Question: Are serial killers born or created?
Michael Stone: Important question because there’s no one simple answer. There are a few serial killers, six or seven in my very large series, who were adopted at birth into normal homes, never abused, never neglected. But who, from adolescence on became violent and then in their 20’s embarked onto the career of serial sexual homicide that you can only ascribe to some genetic flaw along the lines of deficits in the amygdala or the prefrontal cortex that I had spoken about. Gerald Stano would be an example of such a person who killed 40 women and was finally executed in San Quentin.
There are other men who were raised in fairly good homes, or even rather normal homes, but who suffered a head injury that affected these key areas in the frontal lobe, such as Richard Starett in Georgia. He was raised in a wealthy home. He went around killing 10 women after he had married and had a daughter, but then he got kind of fed up with the marriage, et cetera. Now he had suffered two bouts of prolonged unconsciousness when he fell from jungle gyms and things like that when he was a kid. After which he underwent a dramatic and swift change in his personality. The same thing, by the way, that happened to Phil Garrido, who was a normal kid in a normal home, but who fell off his older brother’s motorcycle when he was 14 and within days—he was unconscious, had to have a brain operation—within days, he began to develop rape fantasies. And then carried out a number of rapes and finally kidnapped that young Jaycee Dugard girl that he kept for 18 years and had two children by her.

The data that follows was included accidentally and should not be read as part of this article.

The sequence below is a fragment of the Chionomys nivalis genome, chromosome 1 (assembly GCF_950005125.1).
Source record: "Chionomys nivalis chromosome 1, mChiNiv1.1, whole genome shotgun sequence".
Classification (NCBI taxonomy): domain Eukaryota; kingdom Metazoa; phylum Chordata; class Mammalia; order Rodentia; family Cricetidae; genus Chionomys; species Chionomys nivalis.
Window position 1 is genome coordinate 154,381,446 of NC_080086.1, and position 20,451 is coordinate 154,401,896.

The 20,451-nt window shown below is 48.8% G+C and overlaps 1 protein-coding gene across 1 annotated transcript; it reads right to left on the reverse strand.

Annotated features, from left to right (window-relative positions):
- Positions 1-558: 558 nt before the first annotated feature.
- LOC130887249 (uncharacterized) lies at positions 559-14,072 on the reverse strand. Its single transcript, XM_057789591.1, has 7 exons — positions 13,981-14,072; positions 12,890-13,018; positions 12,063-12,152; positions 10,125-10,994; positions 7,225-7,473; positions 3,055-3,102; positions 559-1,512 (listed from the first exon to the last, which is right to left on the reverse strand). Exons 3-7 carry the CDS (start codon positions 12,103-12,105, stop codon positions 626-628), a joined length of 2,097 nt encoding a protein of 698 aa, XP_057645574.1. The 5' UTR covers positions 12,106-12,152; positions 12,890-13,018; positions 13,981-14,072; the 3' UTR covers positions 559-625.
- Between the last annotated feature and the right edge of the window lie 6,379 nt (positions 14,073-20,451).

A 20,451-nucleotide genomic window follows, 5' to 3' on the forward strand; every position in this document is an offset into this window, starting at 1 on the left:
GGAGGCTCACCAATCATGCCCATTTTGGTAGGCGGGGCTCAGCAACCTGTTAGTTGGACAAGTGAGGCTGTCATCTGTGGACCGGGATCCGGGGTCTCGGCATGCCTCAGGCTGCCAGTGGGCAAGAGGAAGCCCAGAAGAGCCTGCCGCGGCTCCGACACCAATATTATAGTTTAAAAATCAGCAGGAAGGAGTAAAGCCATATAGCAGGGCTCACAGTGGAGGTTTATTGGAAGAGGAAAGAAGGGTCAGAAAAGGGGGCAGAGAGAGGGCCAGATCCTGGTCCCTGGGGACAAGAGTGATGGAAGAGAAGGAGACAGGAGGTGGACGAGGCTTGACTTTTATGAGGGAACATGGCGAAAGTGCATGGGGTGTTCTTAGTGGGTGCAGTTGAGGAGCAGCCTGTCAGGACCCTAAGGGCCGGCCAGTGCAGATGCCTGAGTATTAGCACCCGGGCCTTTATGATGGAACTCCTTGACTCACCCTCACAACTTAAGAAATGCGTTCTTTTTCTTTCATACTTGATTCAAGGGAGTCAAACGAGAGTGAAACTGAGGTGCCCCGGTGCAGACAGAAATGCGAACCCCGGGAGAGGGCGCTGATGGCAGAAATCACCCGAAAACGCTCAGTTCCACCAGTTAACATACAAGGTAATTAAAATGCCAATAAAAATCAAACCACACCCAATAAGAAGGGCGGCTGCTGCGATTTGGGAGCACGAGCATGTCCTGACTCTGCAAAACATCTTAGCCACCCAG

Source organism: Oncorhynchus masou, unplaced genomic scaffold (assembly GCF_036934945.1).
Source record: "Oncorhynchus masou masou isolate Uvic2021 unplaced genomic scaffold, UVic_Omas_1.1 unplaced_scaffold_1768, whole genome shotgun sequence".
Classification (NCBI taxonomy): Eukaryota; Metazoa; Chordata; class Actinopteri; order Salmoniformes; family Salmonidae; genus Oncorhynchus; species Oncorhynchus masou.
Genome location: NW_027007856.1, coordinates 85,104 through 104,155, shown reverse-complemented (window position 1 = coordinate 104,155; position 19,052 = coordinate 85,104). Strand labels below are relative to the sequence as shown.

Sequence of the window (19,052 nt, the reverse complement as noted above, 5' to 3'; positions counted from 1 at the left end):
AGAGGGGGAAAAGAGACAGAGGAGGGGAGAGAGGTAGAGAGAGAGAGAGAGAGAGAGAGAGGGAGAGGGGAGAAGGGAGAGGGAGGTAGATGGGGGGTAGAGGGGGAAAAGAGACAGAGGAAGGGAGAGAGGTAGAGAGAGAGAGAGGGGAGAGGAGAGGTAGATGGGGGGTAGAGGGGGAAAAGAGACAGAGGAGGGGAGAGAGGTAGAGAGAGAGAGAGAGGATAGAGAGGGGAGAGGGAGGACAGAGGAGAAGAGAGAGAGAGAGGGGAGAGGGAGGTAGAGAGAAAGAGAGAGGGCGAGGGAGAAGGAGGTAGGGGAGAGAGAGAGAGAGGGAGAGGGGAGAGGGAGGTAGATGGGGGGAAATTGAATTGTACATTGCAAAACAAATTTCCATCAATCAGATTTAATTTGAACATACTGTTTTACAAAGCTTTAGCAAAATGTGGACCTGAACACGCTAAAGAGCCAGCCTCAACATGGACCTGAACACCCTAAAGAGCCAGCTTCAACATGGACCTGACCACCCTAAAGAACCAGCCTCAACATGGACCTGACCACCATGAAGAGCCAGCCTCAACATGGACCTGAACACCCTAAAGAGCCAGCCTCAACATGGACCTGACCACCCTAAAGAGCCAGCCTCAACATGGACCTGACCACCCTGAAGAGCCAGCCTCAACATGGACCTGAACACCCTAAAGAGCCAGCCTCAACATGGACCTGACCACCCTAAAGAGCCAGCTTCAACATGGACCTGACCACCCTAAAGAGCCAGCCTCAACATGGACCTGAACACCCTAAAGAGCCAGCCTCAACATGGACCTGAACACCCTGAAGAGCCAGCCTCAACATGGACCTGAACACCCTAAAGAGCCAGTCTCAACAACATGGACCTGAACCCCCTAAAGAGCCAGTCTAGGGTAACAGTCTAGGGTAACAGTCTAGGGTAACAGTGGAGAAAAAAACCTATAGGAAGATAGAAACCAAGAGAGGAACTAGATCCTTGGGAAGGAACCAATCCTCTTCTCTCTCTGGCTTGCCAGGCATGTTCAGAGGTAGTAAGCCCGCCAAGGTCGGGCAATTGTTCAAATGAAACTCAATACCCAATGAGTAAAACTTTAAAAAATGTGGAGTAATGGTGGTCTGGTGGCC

Now, the thing there is, there are other areas of the brain in the limbic system connected to the frontal lobes and so on and involving the temporal lobes on the side that have to do with our sexual responsiveness. What we respond to sexually. If those areas are damaged, we may end up with pedophilia, or abnormal desires for inappropriate objects. So that clearly happened to Phil Garrido and he became immediately fascinated and eager to commit rape when he was 14, 15 years old, after the head injury.
So there’s... and about 30% of the serial killers had experienced some form of rather serious head injury. So that’s a factor that not too many people know about, but that’s important also.
So the bulk of them; however, have come from horrible homes where the early damage and misery of their home becomes a motivating force later for seeking revenge, against those who had hurt them, plus which they have also been raised in such a way that they don’t have the social skills in order to kind of compensate for that and to make a good relationship anyway and kind of get past it. So they’re stuck, they’re mired in the misery of their childhood forever.
Recorded on July 27, 2010
Interviewed by Max Miller
Dr. Stone explains what motivates men who commit serial sexual homicide and whether or not they are born evil.